Longtime MEA activist and Lansing teacher Deborah McMillan was posthumously awarded the 2017 MEA Distinguished Service Award, our organization’s highest honor, during last weekend’s Representative Assembly.
McMillan was a lead plaintiff in MEA’s 2010 lawsuit seeking the return of money taken by the state from school employees’ paychecks. During the long court battle, McMillan joined protest marches and press conferences and delivered petition signatures to Gov. Rick Snyder.
Her husband, Chuck McMillan, accepted the award in her honor. Deborah spent a lifetime dedicating herself to students through action and advocacy in her community, her school, and her union, Chuck said. She taught for 40 years in Michigan schools, 28 of those in Lansing.
“You must never forget your role as educators in protecting what is sacred in our democracy,” Chuck told the crowd of more than 300 delegates in attendance at the Fall RA.
McMillan passed away in March, still awaiting a decision in the so-called 3 percent retirement case she had championed for seven years through three appeals by Snyder. Oral arguments are scheduled before the state Supreme Court on Nov. 8. (Stay tuned to this space for events planned around the court date.)
In other RA action, MEA President Paula Herbart addressed the meeting for the first time as the union’s highest elected officer. She told the crowd that the new leadership team’s Listening Tour this fall has revealed members and leaders more committed and passionate than ever.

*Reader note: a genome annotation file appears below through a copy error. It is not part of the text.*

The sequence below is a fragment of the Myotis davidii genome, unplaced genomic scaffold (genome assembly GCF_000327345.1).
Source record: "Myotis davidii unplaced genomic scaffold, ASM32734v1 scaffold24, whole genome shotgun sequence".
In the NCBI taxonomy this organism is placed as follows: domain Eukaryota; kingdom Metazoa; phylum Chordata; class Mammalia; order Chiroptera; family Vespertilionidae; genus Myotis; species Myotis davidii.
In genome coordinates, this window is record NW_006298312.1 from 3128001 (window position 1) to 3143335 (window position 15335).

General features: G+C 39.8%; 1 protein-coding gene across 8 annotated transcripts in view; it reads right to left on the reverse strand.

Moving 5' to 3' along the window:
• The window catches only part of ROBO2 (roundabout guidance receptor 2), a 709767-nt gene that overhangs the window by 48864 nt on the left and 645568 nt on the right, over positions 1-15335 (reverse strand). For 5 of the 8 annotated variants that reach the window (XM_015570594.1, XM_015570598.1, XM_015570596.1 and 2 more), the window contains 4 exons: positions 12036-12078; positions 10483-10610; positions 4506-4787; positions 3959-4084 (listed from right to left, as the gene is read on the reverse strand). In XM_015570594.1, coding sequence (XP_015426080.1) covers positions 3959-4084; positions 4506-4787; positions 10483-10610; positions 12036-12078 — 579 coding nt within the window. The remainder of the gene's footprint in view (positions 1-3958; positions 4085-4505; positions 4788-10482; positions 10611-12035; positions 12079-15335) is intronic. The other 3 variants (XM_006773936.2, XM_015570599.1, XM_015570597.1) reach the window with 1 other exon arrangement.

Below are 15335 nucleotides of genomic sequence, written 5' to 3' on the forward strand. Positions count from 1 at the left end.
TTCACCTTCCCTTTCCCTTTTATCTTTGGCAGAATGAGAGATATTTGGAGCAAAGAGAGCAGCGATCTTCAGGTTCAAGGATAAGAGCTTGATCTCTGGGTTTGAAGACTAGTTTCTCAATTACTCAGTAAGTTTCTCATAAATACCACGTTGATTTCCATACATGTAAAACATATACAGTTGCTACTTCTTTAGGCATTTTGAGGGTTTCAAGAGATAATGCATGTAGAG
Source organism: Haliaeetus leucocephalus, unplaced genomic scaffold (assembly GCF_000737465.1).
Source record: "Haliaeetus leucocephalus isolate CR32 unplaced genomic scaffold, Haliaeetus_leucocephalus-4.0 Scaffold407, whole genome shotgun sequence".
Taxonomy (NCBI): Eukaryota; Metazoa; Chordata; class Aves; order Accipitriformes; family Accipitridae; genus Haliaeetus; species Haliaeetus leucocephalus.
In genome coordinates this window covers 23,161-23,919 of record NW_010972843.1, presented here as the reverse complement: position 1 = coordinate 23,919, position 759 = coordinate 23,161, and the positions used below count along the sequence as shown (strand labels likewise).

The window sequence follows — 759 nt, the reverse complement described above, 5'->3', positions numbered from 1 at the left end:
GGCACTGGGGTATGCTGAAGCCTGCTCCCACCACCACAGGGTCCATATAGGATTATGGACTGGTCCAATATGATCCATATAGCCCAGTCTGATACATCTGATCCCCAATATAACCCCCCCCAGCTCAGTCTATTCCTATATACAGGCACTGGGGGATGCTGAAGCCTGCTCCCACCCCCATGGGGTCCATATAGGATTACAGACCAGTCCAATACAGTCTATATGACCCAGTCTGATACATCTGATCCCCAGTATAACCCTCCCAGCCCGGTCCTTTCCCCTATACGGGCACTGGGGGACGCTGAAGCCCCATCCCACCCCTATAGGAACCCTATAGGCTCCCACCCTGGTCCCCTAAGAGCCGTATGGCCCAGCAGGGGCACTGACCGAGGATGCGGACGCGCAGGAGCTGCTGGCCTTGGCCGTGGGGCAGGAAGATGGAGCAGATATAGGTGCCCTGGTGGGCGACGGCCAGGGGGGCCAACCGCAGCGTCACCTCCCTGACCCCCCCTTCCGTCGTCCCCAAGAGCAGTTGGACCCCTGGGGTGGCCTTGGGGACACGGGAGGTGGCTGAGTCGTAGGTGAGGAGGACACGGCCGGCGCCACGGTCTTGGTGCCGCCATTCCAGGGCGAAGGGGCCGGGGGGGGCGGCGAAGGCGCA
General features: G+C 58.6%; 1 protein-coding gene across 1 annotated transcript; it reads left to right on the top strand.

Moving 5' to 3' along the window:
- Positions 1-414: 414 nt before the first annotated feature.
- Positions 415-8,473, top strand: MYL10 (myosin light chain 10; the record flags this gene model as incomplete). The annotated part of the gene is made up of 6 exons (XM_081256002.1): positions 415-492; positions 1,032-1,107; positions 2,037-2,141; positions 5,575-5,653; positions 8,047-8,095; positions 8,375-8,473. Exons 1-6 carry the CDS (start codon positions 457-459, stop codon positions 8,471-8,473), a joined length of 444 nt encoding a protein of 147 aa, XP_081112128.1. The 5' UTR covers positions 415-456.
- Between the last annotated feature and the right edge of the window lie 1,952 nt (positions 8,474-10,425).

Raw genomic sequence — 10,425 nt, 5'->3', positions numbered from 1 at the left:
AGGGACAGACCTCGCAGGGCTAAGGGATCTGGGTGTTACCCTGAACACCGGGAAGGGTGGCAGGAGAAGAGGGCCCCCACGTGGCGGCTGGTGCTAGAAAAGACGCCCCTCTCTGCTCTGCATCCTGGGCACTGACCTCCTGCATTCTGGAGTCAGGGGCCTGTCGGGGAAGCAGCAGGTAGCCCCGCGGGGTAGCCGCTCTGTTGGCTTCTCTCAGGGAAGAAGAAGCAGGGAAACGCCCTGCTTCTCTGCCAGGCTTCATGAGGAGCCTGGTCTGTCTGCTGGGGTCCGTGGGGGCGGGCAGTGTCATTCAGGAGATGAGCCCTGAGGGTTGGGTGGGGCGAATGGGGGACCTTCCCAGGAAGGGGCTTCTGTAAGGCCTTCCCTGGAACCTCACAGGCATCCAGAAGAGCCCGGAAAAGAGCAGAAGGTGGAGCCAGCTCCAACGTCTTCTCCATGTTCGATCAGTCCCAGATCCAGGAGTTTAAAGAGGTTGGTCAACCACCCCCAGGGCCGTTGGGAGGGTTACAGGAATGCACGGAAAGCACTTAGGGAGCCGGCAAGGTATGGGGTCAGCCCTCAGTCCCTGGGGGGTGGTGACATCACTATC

“We as sisters and brothers band together for our students, for our communities, and for our great public schools, because we are the face of public education,” she said. “We fulfill the promise of public education for all, and we will not give in, because we have people counting on us.”
And in her final address to the RA, retiring Executive Director Gretchen Dziadosz advised local leaders to avoid looking backward at what’s past and instead look forward to what’s possible – energized bargaining, legislative advocacy, professional development, and member advocacy.
“You are more powerful than you know,” said Dziadosz, who announced plans to retire next February after 38 years at MEA. “I know it does not always feel like it, but educators are respected in our communities. Don’t ever forget that!”
The meeting included speeches from seven candidates for Michigan governor who framed the high stakes for public education in next year’s election. Read more, watch the speeches, and participate in a survey gauging member interest in the candidates.